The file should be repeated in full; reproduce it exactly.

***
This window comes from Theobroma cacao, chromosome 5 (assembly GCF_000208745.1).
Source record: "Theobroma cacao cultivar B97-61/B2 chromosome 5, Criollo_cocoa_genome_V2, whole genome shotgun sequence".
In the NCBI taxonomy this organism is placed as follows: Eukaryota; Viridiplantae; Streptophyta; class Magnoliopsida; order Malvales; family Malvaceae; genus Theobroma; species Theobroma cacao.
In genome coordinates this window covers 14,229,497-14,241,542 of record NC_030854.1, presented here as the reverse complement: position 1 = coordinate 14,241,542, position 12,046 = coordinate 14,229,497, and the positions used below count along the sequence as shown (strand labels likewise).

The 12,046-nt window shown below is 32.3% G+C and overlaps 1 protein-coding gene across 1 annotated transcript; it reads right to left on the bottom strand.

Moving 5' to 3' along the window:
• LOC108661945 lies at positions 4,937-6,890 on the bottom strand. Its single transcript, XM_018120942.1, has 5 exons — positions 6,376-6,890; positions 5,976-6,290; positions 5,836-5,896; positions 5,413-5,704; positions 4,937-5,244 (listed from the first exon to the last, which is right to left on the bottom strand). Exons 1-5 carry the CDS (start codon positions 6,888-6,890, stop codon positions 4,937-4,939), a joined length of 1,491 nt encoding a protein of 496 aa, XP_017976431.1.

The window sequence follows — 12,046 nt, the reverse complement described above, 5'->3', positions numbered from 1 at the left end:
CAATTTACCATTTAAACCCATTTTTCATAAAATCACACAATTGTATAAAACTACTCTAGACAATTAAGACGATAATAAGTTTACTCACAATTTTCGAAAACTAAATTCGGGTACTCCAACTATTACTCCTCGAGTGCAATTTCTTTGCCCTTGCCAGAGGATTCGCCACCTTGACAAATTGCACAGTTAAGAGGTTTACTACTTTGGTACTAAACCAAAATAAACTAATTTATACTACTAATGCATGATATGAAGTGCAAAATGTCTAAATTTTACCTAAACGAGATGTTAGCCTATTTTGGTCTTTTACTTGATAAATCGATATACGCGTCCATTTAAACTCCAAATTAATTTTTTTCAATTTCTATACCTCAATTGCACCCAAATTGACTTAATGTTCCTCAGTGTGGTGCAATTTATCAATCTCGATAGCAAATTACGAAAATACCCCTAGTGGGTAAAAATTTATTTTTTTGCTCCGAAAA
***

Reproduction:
This window comes from Theobroma cacao, chromosome 5 (assembly GCF_000208745.1).
Source record: "Theobroma cacao cultivar B97-61/B2 chromosome 5, Criollo_cocoa_genome_V2, whole genome shotgun sequence".
In the NCBI taxonomy this organism is placed as follows: Eukaryota; Viridiplantae; Streptophyta; class Magnoliopsida; order Malvales; family Malvaceae; genus Theobroma; species Theobroma cacao.
In genome coordinates this window covers 14,229,497-14,241,542 of record NC_030854.1, presented here as the reverse complement: position 1 = coordinate 14,241,542, position 12,046 = coordinate 14,229,497, and the positions used below count along the sequence as shown (strand labels likewise).

The 12,046-nt window shown below is 32.3% G+C and overlaps 1 protein-coding gene across 1 annotated transcript; it reads right to left on the bottom strand.

Moving 5' to 3' along the window:
• LOC108661945 lies at positions 4,937-6,890 on the bottom strand. Its single transcript, XM_018120942.1, has 5 exons — positions 6,376-6,890; positions 5,976-6,290; positions 5,836-5,896; positions 5,413-5,704; positions 4,937-5,244 (listed from the first exon to the last, which is right to left on the bottom strand). Exons 1-5 carry the CDS (start codon positions 6,888-6,890, stop codon positions 4,937-4,939), a joined length of 1,491 nt encoding a protein of 496 aa, XP_017976431.1.

The window sequence follows — 12,046 nt, the reverse complement described above, 5'->3', positions numbered from 1 at the left end:
CAATTTACCATTTAAACCCATTTTTCATAAAATCACACAATTGTATAAAACTACTCTAGACAATTAAGACGATAATAAGTTTACTCACAATTTTCGAAAACTAAATTCGGGTACTCCAACTATTACTCCTCGAGTGCAATTTCTTTGCCCTTGCCAGAGGATTCGCCACCTTGACAAATTGCACAGTTAAGAGGTTTACTACTTTGGTACTAAACCAAAATAAACTAATTTATACTACTAATGCATGATATGAAGTGCAAAATGTCTAAATTTTACCTAAACGAGATGTTAGCCTATTTTGGTCTTTTACTTGATAAATCGATATACGCGTCCATTTAAACTCCAAATTAATTTTTTTCAATTTCTATACCTCAATTGCACCCAAATTGACTTAATGTTCCTCAGTGTGGTGCAATTTATCAATCTCGATAGCAAATTACGAAAATACCCCTAGTGGGTAAAAATTTATTTTTTTGCTCCGAAAA